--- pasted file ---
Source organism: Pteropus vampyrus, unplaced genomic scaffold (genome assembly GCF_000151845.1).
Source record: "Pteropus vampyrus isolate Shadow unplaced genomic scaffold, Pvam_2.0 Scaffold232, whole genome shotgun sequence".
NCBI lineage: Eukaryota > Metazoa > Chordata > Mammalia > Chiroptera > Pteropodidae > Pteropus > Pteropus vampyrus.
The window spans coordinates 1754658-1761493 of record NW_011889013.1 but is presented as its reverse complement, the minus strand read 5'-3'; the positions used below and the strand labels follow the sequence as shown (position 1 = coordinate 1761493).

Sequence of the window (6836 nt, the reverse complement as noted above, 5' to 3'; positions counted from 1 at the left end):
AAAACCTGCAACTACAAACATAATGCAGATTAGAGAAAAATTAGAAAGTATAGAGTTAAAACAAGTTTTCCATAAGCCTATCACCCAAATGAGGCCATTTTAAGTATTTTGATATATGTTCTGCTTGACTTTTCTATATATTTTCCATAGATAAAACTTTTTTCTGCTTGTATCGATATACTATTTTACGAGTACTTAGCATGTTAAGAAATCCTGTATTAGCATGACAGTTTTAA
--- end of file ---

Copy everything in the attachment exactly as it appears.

Source organism: Pteropus vampyrus, unplaced genomic scaffold (genome assembly GCF_000151845.1).
Source record: "Pteropus vampyrus isolate Shadow unplaced genomic scaffold, Pvam_2.0 Scaffold232, whole genome shotgun sequence".
NCBI lineage: Eukaryota > Metazoa > Chordata > Mammalia > Chiroptera > Pteropodidae > Pteropus > Pteropus vampyrus.
The window spans coordinates 1754658-1761493 of record NW_011889013.1 but is presented as its reverse complement, the minus strand read 5'-3'; the positions used below and the strand labels follow the sequence as shown (position 1 = coordinate 1761493).

Sequence of the window (6836 nt, the reverse complement as noted above, 5' to 3'; positions counted from 1 at the left end):
AAAACCTGCAACTACAAACATAATGCAGATTAGAGAAAAATTAGAAAGTATAGAGTTAAAACAAGTTTTCCATAAGCCTATCACCCAAATGAGGCCATTTTAAGTATTTTGATATATGTTCTGCTTGACTTTTCTATATATTTTCCATAGATAAAACTTTTTTCTGCTTGTATCGATATACTATTTTACGAGTACTTAGCATGTTAAGAAATCCTGTATTAGCATGACAGTTTTAA